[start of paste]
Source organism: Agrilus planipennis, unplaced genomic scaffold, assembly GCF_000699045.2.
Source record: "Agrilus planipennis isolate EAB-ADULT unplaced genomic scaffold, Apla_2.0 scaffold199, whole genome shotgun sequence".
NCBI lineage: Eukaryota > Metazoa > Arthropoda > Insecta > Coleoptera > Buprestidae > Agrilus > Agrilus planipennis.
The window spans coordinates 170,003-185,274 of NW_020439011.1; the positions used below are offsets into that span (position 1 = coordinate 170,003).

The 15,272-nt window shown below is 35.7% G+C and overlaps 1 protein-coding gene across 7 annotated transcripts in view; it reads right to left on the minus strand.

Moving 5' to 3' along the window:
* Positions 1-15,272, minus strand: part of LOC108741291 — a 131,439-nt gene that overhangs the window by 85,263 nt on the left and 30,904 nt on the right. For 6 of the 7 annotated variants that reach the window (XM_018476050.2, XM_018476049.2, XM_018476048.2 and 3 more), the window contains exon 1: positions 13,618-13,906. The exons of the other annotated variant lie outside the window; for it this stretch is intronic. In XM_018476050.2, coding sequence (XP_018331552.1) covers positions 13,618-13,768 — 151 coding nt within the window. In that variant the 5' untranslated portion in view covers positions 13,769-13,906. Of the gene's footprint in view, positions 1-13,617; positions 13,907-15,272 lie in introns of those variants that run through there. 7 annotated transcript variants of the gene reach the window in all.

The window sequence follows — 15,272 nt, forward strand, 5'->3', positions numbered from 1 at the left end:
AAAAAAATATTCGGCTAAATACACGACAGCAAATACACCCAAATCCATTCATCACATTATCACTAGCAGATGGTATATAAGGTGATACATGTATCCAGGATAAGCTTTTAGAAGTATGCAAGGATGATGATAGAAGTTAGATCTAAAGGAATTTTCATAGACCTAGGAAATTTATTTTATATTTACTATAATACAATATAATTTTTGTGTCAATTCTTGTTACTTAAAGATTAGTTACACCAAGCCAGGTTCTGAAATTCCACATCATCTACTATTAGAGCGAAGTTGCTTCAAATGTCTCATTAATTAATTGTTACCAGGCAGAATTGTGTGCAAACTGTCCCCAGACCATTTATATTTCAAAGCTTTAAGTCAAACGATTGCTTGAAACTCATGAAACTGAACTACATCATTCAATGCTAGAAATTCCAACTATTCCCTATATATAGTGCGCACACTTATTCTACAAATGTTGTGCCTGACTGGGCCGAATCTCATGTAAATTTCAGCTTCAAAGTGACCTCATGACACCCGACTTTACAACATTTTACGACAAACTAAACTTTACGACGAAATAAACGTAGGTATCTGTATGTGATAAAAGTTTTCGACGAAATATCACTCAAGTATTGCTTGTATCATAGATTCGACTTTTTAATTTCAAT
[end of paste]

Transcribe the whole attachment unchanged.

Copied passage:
Source organism: Agrilus planipennis, unplaced genomic scaffold, assembly GCF_000699045.2.
Source record: "Agrilus planipennis isolate EAB-ADULT unplaced genomic scaffold, Apla_2.0 scaffold199, whole genome shotgun sequence".
NCBI lineage: Eukaryota > Metazoa > Arthropoda > Insecta > Coleoptera > Buprestidae > Agrilus > Agrilus planipennis.
The window spans coordinates 170,003-185,274 of NW_020439011.1; the positions used below are offsets into that span (position 1 = coordinate 170,003).

The 15,272-nt window shown below is 35.7% G+C and overlaps 1 protein-coding gene across 7 annotated transcripts in view; it reads right to left on the minus strand.

Moving 5' to 3' along the window:
* Positions 1-15,272, minus strand: part of LOC108741291 — a 131,439-nt gene that overhangs the window by 85,263 nt on the left and 30,904 nt on the right. For 6 of the 7 annotated variants that reach the window (XM_018476050.2, XM_018476049.2, XM_018476048.2 and 3 more), the window contains exon 1: positions 13,618-13,906. The exons of the other annotated variant lie outside the window; for it this stretch is intronic. In XM_018476050.2, coding sequence (XP_018331552.1) covers positions 13,618-13,768 — 151 coding nt within the window. In that variant the 5' untranslated portion in view covers positions 13,769-13,906. Of the gene's footprint in view, positions 1-13,617; positions 13,907-15,272 lie in introns of those variants that run through there. 7 annotated transcript variants of the gene reach the window in all.

The window sequence follows — 15,272 nt, forward strand, 5'->3', positions numbered from 1 at the left end:
AAAAAAATATTCGGCTAAATACACGACAGCAAATACACCCAAATCCATTCATCACATTATCACTAGCAGATGGTATATAAGGTGATACATGTATCCAGGATAAGCTTTTAGAAGTATGCAAGGATGATGATAGAAGTTAGATCTAAAGGAATTTTCATAGACCTAGGAAATTTATTTTATATTTACTATAATACAATATAATTTTTGTGTCAATTCTTGTTACTTAAAGATTAGTTACACCAAGCCAGGTTCTGAAATTCCACATCATCTACTATTAGAGCGAAGTTGCTTCAAATGTCTCATTAATTAATTGTTACCAGGCAGAATTGTGTGCAAACTGTCCCCAGACCATTTATATTTCAAAGCTTTAAGTCAAACGATTGCTTGAAACTCATGAAACTGAACTACATCATTCAATGCTAGAAATTCCAACTATTCCCTATATATAGTGCGCACACTTATTCTACAAATGTTGTGCCTGACTGGGCCGAATCTCATGTAAATTTCAGCTTCAAAGTGACCTCATGACACCCGACTTTACAACATTTTACGACAAACTAAACTTTACGACGAAATAAACGTAGGTATCTGTATGTGATAAAAGTTTTCGACGAAATATCACTCAAGTATTGCTTGTATCATAGATTCGACTTTTTAATTTCAAT